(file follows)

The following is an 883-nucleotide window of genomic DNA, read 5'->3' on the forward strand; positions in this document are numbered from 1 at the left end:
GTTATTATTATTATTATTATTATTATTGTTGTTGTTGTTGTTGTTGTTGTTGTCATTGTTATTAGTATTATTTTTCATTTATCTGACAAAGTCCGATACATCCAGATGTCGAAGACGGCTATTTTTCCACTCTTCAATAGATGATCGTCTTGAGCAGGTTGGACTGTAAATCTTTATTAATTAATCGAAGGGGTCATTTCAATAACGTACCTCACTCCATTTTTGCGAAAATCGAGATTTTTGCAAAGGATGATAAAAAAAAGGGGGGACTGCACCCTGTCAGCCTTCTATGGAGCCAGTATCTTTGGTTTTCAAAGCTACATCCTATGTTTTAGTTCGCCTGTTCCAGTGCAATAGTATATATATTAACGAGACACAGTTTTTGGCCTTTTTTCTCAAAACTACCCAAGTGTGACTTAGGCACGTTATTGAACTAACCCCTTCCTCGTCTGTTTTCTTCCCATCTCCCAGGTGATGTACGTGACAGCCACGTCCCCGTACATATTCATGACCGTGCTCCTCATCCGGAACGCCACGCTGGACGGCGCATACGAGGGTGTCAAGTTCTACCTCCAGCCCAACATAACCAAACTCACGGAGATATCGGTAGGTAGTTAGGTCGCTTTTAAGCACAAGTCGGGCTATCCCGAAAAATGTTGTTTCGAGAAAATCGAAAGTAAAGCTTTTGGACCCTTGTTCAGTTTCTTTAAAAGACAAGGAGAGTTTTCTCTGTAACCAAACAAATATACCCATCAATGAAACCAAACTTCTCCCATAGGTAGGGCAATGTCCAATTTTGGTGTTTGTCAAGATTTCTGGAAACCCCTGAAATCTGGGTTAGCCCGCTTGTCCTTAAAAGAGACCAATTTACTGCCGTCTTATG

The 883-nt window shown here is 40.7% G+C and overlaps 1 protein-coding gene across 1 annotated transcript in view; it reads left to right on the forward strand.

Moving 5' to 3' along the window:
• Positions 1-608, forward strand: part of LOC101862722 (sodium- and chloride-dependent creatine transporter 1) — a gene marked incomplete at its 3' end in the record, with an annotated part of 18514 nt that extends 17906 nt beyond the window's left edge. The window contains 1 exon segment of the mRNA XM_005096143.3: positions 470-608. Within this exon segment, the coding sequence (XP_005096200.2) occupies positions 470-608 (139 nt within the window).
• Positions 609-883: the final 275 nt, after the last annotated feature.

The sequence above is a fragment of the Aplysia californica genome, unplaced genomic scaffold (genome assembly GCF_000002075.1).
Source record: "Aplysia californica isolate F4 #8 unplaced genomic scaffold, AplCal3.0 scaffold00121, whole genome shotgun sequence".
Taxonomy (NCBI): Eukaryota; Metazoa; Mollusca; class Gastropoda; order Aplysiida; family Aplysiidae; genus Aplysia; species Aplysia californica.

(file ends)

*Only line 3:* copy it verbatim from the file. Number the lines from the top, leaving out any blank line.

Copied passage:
The 883-nt window shown here is 40.7% G+C and overlaps 1 protein-coding gene across 1 annotated transcript in view; it reads left to right on the forward strand.